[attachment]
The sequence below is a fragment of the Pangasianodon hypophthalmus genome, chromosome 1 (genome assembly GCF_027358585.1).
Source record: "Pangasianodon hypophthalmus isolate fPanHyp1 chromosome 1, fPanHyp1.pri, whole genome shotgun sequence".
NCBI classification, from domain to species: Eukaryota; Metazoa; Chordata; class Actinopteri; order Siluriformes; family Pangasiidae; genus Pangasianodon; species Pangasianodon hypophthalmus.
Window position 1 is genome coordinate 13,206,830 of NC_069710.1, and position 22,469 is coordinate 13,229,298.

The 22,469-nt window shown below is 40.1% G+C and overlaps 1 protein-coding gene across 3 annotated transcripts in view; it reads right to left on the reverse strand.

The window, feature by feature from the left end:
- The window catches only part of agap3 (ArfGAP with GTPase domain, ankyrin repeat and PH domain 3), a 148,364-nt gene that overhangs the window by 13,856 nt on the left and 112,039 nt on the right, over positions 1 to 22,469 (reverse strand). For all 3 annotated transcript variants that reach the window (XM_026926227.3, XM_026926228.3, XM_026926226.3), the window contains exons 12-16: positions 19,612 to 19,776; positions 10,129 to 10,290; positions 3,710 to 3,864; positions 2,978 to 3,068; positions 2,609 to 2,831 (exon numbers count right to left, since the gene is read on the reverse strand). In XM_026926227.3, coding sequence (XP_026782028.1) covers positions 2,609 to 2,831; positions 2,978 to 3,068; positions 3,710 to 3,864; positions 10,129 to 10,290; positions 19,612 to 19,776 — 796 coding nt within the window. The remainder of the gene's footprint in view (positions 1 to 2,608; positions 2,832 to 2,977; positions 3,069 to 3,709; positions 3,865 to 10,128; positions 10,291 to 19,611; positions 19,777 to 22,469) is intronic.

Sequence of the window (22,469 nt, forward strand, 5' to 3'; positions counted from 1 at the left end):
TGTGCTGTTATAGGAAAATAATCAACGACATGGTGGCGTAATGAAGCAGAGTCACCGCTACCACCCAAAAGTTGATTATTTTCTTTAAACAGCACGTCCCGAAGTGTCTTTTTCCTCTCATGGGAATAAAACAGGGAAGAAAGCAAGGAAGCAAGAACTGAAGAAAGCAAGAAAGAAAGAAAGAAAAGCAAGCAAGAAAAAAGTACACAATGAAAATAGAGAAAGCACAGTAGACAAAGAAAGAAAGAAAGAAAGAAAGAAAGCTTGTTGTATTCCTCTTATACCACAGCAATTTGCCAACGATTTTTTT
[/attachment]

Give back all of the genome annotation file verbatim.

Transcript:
The sequence below is a fragment of the Pangasianodon hypophthalmus genome, chromosome 1 (genome assembly GCF_027358585.1).
Source record: "Pangasianodon hypophthalmus isolate fPanHyp1 chromosome 1, fPanHyp1.pri, whole genome shotgun sequence".
NCBI classification, from domain to species: Eukaryota; Metazoa; Chordata; class Actinopteri; order Siluriformes; family Pangasiidae; genus Pangasianodon; species Pangasianodon hypophthalmus.
Window position 1 is genome coordinate 13,206,830 of NC_069710.1, and position 22,469 is coordinate 13,229,298.

The 22,469-nt window shown below is 40.1% G+C and overlaps 1 protein-coding gene across 3 annotated transcripts in view; it reads right to left on the reverse strand.

The window, feature by feature from the left end:
- The window catches only part of agap3 (ArfGAP with GTPase domain, ankyrin repeat and PH domain 3), a 148,364-nt gene that overhangs the window by 13,856 nt on the left and 112,039 nt on the right, over positions 1 to 22,469 (reverse strand). For all 3 annotated transcript variants that reach the window (XM_026926227.3, XM_026926228.3, XM_026926226.3), the window contains exons 12-16: positions 19,612 to 19,776; positions 10,129 to 10,290; positions 3,710 to 3,864; positions 2,978 to 3,068; positions 2,609 to 2,831 (exon numbers count right to left, since the gene is read on the reverse strand). In XM_026926227.3, coding sequence (XP_026782028.1) covers positions 2,609 to 2,831; positions 2,978 to 3,068; positions 3,710 to 3,864; positions 10,129 to 10,290; positions 19,612 to 19,776 — 796 coding nt within the window. The remainder of the gene's footprint in view (positions 1 to 2,608; positions 2,832 to 2,977; positions 3,069 to 3,709; positions 3,865 to 10,128; positions 10,291 to 19,611; positions 19,777 to 22,469) is intronic.

Sequence of the window (22,469 nt, forward strand, 5' to 3'; positions counted from 1 at the left end):
TGTGCTGTTATAGGAAAATAATCAACGACATGGTGGCGTAATGAAGCAGAGTCACCGCTACCACCCAAAAGTTGATTATTTTCTTTAAACAGCACGTCCCGAAGTGTCTTTTTCCTCTCATGGGAATAAAACAGGGAAGAAAGCAAGGAAGCAAGAACTGAAGAAAGCAAGAAAGAAAGAAAGAAAAGCAAGCAAGAAAAAAGTACACAATGAAAATAGAGAAAGCACAGTAGACAAAGAAAGAAAGAAAGAAAGAAAGAAAGCTTGTTGTATTCCTCTTATACCACAGCAATTTGCCAACGATTTTTTT